Possible Dates of Biblical Writings as We Know Them Now: Pseudonymy and Retrojection

Date Composed (BCE or "Before the Common Era") Name of Period Book Authors Purpose Innovations & Concerns Fictional setting; Period & Events depicted Contemporary parallels

Late 600s core; frame added by exiled in the 400s

First-temple period


Attributed to Moses, but probably written by the Deuteronomic School (or "D") that fled to Judah (south) from Israel (north) after the Assyrian conquest

Reforms aimed at deflecting powerful invading army by pleasing  Yahweh

Monotheism, Centralized Worship, Separateness from practices of Babylonians and other exile communities

Moses, a legendary Hebrew/Egyptian leader who defied an invincible international power, was thought to have lived in the 1400s BCE

Egypt frequently equated with Babylon

600s to 500s?

Historical writings (Judges through Kings


These events are framed by Deuteronomistic thought. Events depicted increasingly accurate historically the closer they get to the time of King Josiah in the seventh century. They are clearly rewritten by southern writers, however, because they villainize important Northern kings like Ahab and Omri and probably invent kings like Solomon and David, who are more mythic than real.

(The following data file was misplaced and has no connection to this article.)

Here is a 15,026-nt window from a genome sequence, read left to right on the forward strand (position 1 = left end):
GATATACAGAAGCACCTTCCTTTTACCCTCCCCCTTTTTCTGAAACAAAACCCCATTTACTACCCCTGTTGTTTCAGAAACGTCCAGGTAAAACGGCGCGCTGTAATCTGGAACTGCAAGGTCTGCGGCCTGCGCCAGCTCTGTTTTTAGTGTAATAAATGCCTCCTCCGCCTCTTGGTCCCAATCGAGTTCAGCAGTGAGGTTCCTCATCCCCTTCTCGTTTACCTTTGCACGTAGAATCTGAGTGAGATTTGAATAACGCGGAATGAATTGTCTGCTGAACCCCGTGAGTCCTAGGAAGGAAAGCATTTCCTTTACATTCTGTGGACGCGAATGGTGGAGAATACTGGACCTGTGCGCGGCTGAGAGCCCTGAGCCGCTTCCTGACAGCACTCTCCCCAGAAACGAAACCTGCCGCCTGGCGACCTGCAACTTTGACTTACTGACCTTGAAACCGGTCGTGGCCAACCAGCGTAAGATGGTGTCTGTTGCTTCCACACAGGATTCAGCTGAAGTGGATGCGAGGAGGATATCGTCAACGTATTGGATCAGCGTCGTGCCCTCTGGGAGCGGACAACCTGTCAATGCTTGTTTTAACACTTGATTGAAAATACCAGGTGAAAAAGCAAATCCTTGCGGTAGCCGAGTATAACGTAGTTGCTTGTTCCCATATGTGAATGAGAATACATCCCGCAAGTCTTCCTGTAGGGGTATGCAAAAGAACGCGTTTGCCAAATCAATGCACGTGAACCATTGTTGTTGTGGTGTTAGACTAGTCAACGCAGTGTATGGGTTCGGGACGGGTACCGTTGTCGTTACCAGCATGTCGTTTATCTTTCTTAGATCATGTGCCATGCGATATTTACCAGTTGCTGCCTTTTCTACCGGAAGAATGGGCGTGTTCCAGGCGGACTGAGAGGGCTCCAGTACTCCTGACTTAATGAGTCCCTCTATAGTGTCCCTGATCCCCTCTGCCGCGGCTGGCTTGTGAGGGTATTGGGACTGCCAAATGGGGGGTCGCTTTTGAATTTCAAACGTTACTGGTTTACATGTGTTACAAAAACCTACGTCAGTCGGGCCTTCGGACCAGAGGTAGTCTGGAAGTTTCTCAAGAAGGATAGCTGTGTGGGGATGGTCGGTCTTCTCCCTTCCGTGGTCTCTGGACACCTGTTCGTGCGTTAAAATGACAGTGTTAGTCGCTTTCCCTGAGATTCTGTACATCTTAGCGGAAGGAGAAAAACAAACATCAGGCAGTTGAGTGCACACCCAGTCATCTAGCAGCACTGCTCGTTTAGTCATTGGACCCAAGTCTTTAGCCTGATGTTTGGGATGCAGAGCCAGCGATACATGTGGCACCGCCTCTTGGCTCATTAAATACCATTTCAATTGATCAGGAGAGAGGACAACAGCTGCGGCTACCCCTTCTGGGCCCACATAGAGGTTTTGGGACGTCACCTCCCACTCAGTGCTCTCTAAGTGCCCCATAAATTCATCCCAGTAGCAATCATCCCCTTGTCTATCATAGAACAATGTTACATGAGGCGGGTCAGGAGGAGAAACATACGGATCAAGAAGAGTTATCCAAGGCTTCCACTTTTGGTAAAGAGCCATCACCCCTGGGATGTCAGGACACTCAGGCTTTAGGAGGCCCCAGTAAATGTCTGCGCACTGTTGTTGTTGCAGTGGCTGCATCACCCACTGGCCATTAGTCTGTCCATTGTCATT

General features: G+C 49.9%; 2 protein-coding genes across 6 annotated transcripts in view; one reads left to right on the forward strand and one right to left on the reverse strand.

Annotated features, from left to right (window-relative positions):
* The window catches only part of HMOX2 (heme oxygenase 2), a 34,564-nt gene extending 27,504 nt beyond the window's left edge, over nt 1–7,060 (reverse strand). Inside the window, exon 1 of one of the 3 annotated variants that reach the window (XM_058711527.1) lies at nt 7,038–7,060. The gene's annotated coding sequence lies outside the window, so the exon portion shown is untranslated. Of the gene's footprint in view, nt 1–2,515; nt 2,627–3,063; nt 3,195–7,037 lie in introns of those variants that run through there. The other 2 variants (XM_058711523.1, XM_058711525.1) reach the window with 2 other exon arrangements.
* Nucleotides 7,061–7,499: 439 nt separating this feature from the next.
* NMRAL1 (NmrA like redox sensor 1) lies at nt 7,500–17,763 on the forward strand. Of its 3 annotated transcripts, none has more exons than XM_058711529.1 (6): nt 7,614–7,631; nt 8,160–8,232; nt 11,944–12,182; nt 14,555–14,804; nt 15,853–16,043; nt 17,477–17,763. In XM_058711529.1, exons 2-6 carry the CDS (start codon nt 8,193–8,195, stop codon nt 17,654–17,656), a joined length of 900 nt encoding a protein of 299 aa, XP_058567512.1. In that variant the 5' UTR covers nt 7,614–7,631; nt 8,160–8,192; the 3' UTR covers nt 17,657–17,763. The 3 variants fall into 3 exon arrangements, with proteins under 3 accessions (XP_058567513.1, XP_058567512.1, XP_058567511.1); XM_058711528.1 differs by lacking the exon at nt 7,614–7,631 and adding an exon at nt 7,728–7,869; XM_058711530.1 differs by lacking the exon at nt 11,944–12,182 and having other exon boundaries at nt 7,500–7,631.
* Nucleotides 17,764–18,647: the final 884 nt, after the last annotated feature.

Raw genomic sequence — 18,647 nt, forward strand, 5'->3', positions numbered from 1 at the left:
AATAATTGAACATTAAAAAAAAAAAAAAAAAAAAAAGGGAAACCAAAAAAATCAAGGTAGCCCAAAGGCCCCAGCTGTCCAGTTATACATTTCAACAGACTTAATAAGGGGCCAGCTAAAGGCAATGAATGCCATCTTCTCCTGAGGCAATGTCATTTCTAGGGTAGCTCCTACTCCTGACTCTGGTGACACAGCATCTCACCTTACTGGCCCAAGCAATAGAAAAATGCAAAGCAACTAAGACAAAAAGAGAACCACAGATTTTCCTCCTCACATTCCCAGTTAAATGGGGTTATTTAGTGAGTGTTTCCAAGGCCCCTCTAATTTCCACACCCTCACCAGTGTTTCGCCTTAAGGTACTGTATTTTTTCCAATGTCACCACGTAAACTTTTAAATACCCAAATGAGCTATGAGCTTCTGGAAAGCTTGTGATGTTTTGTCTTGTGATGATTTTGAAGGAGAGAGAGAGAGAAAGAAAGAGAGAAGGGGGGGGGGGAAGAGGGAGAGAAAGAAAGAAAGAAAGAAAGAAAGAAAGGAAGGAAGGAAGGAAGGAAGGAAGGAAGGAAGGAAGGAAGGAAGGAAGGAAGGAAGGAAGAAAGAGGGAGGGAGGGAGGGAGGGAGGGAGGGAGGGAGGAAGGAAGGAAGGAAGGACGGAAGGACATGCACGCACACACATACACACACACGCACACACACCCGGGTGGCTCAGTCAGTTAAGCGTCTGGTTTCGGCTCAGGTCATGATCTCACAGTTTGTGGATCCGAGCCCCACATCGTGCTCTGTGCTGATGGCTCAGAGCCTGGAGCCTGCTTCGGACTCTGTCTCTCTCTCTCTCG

500s, possibly Lamentations

Babylonian conflict

Major Prophets (Jeremiah, Ezekiel, 2nd Isaiah): J & E were Deuteronomists

Ezekiel dictated to scribe at time of events; Jeremiah recorded; Isaiah was a school of prophecy dating back to ancient times.

Help Hebrew people in Judah to put invasion of Babylonians into a moral and ethical context

Ezekiel's scribe is the first known "author" of the bible.  Each prophet urged exclusive worship of Yahweh and rejection of other Canaanite gods such as Asherah or the Queen of Heaven

current events. Each work organized differently

"City Laments" were a popular genre in ancient times.


Exile Period

Torah aka Pentateuch: Genesis, Exodus

J: southern writer; E: northern writer; P: Priestly writer

Weave together ancient myths of origin as a way of understanding exile

Themes of homelessness, younger sons, sibling conflicts, and encounters with Yahweh; retrojects monotheism into ancient past

Origin of this planet, Two origins stories (peaceful assimilation vs violent conquest), origins of prophets and patriarchs 

Genesis and Exodus reimagine the past to parallel the homelessness and suffering brought on  by Babylonians


Torah aka Pentateuch: Numbers, Leviticus

Mostly "P": an heir of the priestly school like Ezra

Articulate post-exile thinking about living well, sometimes at odds with D

Central role of the priest, not the king; primacy of Aaron over Miriam and other prophetic figures

The period between Egyptian slavery and Canaanite occupation (in reality, Jews were always Canaanites. The Egyptians occupied Canaan for centuries before the first monarchies)

Ezra and the first founders of Second Temple Jerusalem designed a vassal, priest-centered community that would become second-temple Judea.